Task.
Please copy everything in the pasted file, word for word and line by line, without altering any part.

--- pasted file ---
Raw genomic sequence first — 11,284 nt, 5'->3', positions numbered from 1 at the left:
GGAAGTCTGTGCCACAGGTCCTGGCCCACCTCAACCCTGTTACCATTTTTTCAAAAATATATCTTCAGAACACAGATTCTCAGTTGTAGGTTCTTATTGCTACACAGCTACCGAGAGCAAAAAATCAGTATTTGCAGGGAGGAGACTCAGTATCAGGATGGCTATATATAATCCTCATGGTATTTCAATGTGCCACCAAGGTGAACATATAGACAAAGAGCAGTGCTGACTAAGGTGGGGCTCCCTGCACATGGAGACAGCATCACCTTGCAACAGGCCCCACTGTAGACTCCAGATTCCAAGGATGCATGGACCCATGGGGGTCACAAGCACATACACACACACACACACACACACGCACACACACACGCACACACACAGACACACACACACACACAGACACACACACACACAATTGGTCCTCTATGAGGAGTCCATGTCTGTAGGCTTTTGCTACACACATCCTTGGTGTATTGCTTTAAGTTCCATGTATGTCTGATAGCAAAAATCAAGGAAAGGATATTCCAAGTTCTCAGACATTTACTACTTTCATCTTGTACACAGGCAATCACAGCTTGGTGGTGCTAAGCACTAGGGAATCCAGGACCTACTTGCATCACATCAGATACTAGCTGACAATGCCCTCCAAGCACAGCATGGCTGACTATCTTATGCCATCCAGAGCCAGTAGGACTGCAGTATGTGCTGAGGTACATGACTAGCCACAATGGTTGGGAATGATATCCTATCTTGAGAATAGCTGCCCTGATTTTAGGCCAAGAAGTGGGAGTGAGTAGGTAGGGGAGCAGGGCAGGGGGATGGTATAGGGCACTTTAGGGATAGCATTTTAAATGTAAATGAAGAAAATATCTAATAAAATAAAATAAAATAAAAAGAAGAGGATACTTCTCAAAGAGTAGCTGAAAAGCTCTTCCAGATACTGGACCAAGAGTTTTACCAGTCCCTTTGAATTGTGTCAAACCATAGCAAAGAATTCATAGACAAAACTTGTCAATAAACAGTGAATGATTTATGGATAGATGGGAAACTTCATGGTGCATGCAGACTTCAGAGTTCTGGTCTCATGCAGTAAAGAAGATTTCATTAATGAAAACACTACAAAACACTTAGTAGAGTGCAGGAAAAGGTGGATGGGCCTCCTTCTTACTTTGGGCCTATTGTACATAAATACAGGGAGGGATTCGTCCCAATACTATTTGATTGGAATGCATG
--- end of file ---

Raw genomic sequence first — 11,284 nt, 5'->3', positions numbered from 1 at the left:
GGAAGTCTGTGCCACAGGTCCTGGCCCACCTCAACCCTGTTACCATTTTTTCAAAAATATATCTTCAGAACACAGATTCTCAGTTGTAGGTTCTTATTGCTACACAGCTACCGAGAGCAAAAAATCAGTATTTGCAGGGAGGAGACTCAGTATCAGGATGGCTATATATAATCCTCATGGTATTTCAATGTGCCACCAAGGTGAACATATAGACAAAGAGCAGTGCTGACTAAGGTGGGGCTCCCTGCACATGGAGACAGCATCACCTTGCAACAGGCCCCACTGTAGACTCCAGATTCCAAGGATGCATGGACCCATGGGGGTCACAAGCACATACACACACACACACACACACACGCACACACACACGCACACACACAGACACACACACACACACAGACACACACACACACAATTGGTCCTCTATGAGGAGTCCATGTCTGTAGGCTTTTGCTACACACATCCTTGGTGTATTGCTTTAAGTTCCATGTATGTCTGATAGCAAAAATCAAGGAAAGGATATTCCAAGTTCTCAGACATTTACTACTTTCATCTTGTACACAGGCAATCACAGCTTGGTGGTGCTAAGCACTAGGGAATCCAGGACCTACTTGCATCACATCAGATACTAGCTGACAATGCCCTCCAAGCACAGCATGGCTGACTATCTTATGCCATCCAGAGCCAGTAGGACTGCAGTATGTGCTGAGGTACATGACTAGCCACAATGGTTGGGAATGATATCCTATCTTGAGAATAGCTGCCCTGATTTTAGGCCAAGAAGTGGGAGTGAGTAGGTAGGGGAGCAGGGCAGGGGGATGGTATAGGGCACTTTAGGGATAGCATTTTAAATGTAAATGAAGAAAATATCTAATAAAATAAAATAAAATAAAAAGAAGAGGATACTTCTCAAAGAGTAGCTGAAAAGCTCTTCCAGATACTGGACCAAGAGTTTTACCAGTCCCTTTGAATTGTGTCAAACCATAGCAAAGAATTCATAGACAAAACTTGTCAATAAACAGTGAATGATTTATGGATAGATGGGAAACTTCATGGTGCATGCAGACTTCAGAGTTCTGGTCTCATGCAGTAAAGAAGATTTCATTAATGAAAACACTACAAAACACTTAGTAGAGTGCAGGAAAAGGTGGATGGGCCTCCTTCTTACTTTGGGCCTATTGTACATAAATACAGGGAGGGATTCGTCCCAATACTATTTGATTGGAATGCATG